The pulse waveforms of the incident pump laser operating with a source voltage of 20V, and the output from the disk laser are shown in fig. 4. The pump and laser FWHM pulse-widths were 179 and 156ns respectively and the turn-on delay of the laser was measured as ∼24ns. It should be noted that the response times of the photodetectors used (InGaAs for the 905nm pump, and extended InGaAs for the 2.3μm laser) are significantly different – the mid-IR detector being unable to fully resolve the rise and fall times of the pulse. The ring-down time of the laser cavity cannot therefore be resolved. This does not, however, limit the investigation of pulsed pumped disk lasers in general. The output pulse from the disk laser closely mirrors the shape of the pump laser pulse apart from perhaps a slight decrease in power at the end of the pulse – the laser pulse shape, however, varied somewhat with cavity alignment, so care must be taken in drawing conclusions with respect to device heating from the small variations in these data. It is clear though that the temporal profile of the output pulse from the disk laser is not significantly affected by device heating.
Measurements of the incident pump power and the corresponding output power from the disk laser are plotted in fig. 5. The powers quoted were calculated from a measurement of the average power and the duty cycle of the pulse train. In other words, the measurement refers to the peak pulse power; however, as both the pump and laser pulses are effectively square the term on-time power is considered preferable and more descriptive. Also plotted in fig. 5 are the corresponding room temperature continuous-wave (cw) pumping data for the same laser set-up for direct comparison. [The semiconductor disk in the cw pumped laser was held at 20°C by a closed-loop water circuit; however, for the pulsed laser, no active cooling was used for either the pump laser or the semiconductor disk.] It is clear that thermally-induced rollover significantly affects the performance of the cw pumping case; however, pulsed pumping allows much higher output powers to be obtained – approximately 7 times more in this case. A reduction in the slope efficiency of the pulsed data is evident at output powers around 1.2W, indicating that pump induced heating may be starting to affect the performance. At the highest pump powers used (∼40W), output powers of well over 2W would be expected from an extrapolation of the linear part of the laser characteristic; however, a maximum power of only 1.7W was measured.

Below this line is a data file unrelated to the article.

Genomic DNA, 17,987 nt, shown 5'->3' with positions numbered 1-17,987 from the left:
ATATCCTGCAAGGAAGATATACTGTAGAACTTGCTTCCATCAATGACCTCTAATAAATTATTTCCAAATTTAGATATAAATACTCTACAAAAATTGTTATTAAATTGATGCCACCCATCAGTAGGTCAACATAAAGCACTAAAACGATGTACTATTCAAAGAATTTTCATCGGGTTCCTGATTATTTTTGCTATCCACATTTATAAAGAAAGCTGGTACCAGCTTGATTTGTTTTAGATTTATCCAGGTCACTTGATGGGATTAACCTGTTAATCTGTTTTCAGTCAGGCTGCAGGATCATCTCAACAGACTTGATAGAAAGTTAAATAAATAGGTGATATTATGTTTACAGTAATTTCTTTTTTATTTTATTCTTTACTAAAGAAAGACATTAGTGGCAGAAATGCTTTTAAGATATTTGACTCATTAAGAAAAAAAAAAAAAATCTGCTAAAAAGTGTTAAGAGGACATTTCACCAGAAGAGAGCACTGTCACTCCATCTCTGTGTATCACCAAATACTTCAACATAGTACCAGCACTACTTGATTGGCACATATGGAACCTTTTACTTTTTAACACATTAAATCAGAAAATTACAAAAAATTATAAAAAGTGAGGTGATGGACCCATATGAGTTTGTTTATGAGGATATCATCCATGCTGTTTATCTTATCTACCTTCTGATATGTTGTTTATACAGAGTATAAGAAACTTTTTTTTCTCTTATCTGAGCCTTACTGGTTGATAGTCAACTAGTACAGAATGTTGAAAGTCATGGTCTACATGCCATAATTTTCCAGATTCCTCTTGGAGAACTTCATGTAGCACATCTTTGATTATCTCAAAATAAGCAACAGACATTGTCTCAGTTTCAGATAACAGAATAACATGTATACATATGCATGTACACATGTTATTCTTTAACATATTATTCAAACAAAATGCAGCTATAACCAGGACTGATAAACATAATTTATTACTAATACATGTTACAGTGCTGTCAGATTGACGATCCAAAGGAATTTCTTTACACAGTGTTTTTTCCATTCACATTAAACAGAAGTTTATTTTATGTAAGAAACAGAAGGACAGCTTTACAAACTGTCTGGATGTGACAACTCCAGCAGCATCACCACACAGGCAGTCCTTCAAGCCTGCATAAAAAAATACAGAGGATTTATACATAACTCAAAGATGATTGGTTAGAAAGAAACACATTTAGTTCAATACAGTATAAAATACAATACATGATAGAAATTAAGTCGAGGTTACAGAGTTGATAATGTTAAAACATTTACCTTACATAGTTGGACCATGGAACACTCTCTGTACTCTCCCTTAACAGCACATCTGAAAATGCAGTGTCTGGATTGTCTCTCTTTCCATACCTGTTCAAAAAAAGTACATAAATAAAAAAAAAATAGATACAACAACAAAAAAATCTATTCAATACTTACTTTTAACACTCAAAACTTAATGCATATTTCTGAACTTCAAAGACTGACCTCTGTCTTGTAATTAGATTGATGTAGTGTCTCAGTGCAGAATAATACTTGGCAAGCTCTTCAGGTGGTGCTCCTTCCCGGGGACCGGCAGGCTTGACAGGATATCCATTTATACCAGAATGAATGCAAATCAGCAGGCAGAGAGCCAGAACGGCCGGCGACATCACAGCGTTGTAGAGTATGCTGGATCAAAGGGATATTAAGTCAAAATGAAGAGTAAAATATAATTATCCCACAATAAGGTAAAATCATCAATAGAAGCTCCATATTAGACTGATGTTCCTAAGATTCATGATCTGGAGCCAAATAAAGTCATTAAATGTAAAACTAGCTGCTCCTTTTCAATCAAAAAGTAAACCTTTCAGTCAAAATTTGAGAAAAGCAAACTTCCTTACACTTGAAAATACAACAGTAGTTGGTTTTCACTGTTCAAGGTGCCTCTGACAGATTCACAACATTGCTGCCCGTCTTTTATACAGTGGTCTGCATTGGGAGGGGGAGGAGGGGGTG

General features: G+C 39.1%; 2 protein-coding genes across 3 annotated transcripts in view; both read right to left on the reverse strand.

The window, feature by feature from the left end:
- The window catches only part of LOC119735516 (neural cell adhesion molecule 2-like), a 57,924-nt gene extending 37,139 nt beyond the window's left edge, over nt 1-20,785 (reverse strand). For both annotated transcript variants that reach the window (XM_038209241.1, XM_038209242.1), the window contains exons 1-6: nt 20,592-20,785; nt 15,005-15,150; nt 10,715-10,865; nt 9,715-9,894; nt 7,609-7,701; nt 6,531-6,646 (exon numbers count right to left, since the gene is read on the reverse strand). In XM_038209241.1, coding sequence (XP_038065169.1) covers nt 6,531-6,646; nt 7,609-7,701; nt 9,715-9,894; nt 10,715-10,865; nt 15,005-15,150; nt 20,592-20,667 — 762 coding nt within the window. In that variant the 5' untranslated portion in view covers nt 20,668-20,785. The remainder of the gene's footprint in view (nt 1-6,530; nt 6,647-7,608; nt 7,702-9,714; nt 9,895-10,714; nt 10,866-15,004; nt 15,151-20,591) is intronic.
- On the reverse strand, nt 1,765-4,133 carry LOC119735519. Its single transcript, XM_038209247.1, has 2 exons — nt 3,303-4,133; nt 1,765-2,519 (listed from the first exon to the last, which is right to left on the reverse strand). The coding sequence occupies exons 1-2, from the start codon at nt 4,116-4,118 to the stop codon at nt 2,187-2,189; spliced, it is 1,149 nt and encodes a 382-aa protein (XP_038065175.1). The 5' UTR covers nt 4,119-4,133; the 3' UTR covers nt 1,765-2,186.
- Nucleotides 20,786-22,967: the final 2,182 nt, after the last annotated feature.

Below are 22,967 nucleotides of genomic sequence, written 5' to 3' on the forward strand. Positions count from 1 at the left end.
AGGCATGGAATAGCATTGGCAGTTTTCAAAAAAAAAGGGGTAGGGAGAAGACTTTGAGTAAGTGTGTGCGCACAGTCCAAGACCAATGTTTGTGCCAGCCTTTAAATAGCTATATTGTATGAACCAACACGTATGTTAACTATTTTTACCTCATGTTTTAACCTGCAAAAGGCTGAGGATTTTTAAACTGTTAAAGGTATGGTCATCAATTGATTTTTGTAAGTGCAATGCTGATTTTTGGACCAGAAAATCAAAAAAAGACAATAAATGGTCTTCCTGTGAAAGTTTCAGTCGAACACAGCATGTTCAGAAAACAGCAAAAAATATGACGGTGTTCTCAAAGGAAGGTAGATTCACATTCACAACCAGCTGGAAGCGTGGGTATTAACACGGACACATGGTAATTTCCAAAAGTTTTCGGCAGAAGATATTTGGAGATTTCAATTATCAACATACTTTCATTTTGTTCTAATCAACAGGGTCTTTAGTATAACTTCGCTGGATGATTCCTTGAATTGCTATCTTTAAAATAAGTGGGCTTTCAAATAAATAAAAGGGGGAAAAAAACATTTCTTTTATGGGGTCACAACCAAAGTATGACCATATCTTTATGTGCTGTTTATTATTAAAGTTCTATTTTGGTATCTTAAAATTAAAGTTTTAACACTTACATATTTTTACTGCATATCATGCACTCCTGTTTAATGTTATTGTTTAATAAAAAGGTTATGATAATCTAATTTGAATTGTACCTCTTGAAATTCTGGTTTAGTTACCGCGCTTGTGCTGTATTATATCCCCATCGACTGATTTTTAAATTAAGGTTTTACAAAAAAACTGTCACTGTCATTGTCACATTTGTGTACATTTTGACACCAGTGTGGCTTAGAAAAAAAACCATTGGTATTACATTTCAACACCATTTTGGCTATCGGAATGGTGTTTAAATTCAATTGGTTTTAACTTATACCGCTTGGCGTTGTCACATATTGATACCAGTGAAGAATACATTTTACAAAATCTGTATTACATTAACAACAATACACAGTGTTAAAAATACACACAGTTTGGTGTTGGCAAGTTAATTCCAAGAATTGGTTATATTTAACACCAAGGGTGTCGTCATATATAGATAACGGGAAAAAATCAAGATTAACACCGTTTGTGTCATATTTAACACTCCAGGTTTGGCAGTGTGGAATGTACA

As in the cw case, pump-induced heating is the obvious candidate for this drop in device efficiency; however, it is noteworthy that no significant change in the pulse profiles was observed, even at the highest powers. Furthermore, the qualitative form of the ‘thermal rollover’ is softer and less sudden under pulsed pumping than for cw pumping. Additionally, it should be noted that the difference in the pulsed and cw pumping wavelengths (905nm and 980nm) result in about a 5% difference in the fractional pump heating. The pulsed pumping case is fig. 5.
As has been demonstrated, pulsed pumping can significantly enhance the on-time average output power obtainable from semiconductor disk lasers, however, the technique limits the operating time of the laser to the order of a few hundred nanoseconds, and this, of course, will have consequences for applications. In principle, however, a wide range of applications, and specifically (remote) sensing, are suited to the enhanced on-time powers and short pulse durations of pulsed pumped semiconductor disk lasers. The high peak power serves to enhance system sensitivity and the repetitive pulses are suited to lock-in detection techniques. So, if a pulsed pumped source is applicable, significant power enhancements can be offered – in an inexpensive, very compact and uncooled unit.
4. Spectral analysis of output laser pulses
In order to characterise the spectral evolution of the output pulses, the output from the semiconductor disk laser for an incident power of ∼30W, was assessed using a grating monochromator. By optimising the focussing onto the slits of the spectrometer, the discrete longitudinal mode groups  associated with the etalon formed by the diamond heatspreader could be fully resolved. The temporal development of each of the eleven mode groups that reached threshold is plotted in fig. 6. Each mode group was numbered from 1 to 11, low numbered groups appearing early in the pulse and higher groups later. By manipulating these data, a measure of the quasi-instantaneous spectrum of the laser as time progresses can be obtained, and a subset of these data are presented in fig. 7.
A clear red-shift (from 2289.0nm to 2306.5nm) with respect to time can be seen throughout the duration of the disk laser pulse. Again, much like in the power analysis previously, this is an indication that the device is heating. So, from measurements of the peak of the instantaneous spectra and by using the measured rate of change of the photoluminescence peak (i.e. the micro-cavity resonance – see section 6 and fig. 9) with temperature (in the range 260-300K) of ∼0.33nm/K, the time dependent change in device temperature was mapped. Figure 8 records the measured spectral shift and the corresponding temperature data as a function of time during the laser pulse. The implied temperature rise was therefore ∼53K, giving a heating rate of 0.35K/ns for the case considered here. Assuming a linear change in device heating by pumping, the 24ns delay to the onset of laser oscillation will add a further 9K to the maximum temperature making this value ∼62K.